Darling, darling,
              Oh, my dear, my love, my own,
              I am fated
              Nevermore to look on thee.

In the stifling blackness of the Southern night these plaintive voices recalled the North, the snowy wastes, the wailing of snowstorms and the distant of wolves.

Then the squint-eyed woman had been taken ill with a fever, and she had been carried to town on a tarpaulin stretcher. She shook and moaned, as though continuing her song about the churchyard and the sand-bank.

Ducking suddenly, the yellow head disappeared.

I finished my breakfast, covered the honey in the kettle with leaves, tied up my bundle, and without hurrying, set out after the others, who had left earlier, tapping my cornel stick against the hard path.

And now I too am on the narrow, gray strip of road. On my right, the dark blue sea is tossing; it is as though a thousand invisible carpenters were planing it--the white shavings roll up on the beach with a rustling sound, driven by a wind, moist, warm, and fragrant, like the breath of a healthy woman. A Turkish felucca, listing to port, is gliding toward Sukhum, her sails bellied, the way an important engineer at Sukhum used to puff out his fat cheeks as he shouted:

"Shut up! You may be smart, but I'll have you in jail in a jiffy!"

He was fond of having men arrested, and it is good to think that worms have surely long since gnawed him to the bone.

The going is easy--it is as though you walk on air. Pleasant thoughts, motley reminiscences, are circling gently. These thoughts in the mind are like white-caps on the sea. They are on the surface, while down in the depths it is quiet: there the bright, pliant hopes of youth are swimming gently, like silver fish in the deep.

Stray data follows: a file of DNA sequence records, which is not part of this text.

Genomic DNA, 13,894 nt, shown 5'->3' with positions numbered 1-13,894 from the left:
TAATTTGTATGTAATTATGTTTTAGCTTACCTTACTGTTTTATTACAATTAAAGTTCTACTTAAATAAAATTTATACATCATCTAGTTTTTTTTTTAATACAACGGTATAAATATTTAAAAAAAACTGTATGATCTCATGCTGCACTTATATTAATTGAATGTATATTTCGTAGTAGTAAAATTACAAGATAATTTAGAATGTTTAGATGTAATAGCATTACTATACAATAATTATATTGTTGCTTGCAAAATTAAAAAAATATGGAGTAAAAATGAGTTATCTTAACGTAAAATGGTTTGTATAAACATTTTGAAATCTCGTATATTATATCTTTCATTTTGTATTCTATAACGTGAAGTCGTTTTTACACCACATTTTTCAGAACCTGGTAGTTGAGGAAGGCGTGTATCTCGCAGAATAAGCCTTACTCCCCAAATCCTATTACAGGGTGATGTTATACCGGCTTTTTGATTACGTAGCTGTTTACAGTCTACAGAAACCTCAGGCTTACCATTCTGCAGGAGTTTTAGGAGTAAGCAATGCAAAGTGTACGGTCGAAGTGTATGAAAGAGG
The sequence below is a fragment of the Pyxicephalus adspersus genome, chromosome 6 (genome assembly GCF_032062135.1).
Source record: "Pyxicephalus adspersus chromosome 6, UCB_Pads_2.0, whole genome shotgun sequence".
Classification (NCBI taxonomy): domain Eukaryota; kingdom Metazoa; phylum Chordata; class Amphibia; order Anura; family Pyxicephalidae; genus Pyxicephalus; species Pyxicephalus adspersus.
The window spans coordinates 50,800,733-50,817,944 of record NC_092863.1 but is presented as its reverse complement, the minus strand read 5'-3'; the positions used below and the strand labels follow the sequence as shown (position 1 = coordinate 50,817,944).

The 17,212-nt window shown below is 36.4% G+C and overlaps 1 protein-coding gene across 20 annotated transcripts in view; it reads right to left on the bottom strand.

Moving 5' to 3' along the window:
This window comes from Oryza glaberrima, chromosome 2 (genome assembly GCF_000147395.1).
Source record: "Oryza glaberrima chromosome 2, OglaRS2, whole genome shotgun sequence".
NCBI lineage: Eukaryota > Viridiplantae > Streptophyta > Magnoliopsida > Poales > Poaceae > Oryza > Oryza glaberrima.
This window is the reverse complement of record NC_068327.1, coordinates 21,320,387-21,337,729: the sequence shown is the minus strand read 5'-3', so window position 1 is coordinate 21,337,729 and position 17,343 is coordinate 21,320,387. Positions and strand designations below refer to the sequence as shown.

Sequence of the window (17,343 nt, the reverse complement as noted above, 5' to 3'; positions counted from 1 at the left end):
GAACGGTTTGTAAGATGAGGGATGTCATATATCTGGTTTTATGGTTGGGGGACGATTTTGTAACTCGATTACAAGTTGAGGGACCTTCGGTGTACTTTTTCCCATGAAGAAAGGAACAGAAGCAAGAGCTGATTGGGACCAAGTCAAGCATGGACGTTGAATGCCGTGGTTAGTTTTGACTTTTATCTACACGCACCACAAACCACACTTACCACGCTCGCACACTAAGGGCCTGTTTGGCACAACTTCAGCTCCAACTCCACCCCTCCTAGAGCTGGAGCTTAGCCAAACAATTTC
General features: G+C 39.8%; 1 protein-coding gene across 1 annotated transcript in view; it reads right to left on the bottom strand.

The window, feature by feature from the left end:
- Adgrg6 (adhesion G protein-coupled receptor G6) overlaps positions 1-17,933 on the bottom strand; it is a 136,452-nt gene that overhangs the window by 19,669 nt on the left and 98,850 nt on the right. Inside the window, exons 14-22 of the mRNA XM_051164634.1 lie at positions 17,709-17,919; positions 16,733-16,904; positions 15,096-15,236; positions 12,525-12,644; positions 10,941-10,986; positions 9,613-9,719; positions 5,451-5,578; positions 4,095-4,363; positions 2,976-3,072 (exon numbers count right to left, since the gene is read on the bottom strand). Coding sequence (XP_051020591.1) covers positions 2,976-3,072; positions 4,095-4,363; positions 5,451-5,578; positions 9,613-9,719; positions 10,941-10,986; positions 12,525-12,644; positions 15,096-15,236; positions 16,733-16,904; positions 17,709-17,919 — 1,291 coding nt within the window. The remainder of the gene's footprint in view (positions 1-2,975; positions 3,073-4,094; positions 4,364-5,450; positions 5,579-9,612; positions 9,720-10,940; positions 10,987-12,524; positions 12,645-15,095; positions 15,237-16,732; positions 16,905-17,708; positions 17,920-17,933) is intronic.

The road is drawn toward the sea; coiling, it creeps closer to the strip of sand that the waves invade. The bushes, too, wish to peer into the face of the waves; they bend over the ribbon of road as though greeting the far-flung, watery waste.

The wind begins to blow from the mountains--it wil rain.

A low moan in the bushes--a sound of human distress, which always shakes the soul with sympathy.

Making my way through the bushes, I came upon the peasant woman with the yellow kerchief. She was sitting with her back against the trunk of a nut tree. Her head was resting on her shoulder, her mouth was gaping in an ugly way, her eyes were starting out of her head, and there was a crazy look in them. She was clutching her enormous abdomen with her hands and breathing so unnaturally that it moved up and down convulsively, and she was making a muffled, cow-like sound, baring yellow, wolf-like teeth.

"Someone gave you a beating?" I asked her, bending over her. Her bare legs, covered with ashen dust, were jerking like a fly's, and shaking her heavy head, she managed:

"Go awayyou shameless fellowgo"

I understood what it all meant, I had seen it happen before. Of course, I was frightened, jumped away, and the woman let out a long-drawn-out wail. From her eyes, which looked ready to burst, came troubled tears that ran down her purple, strained face.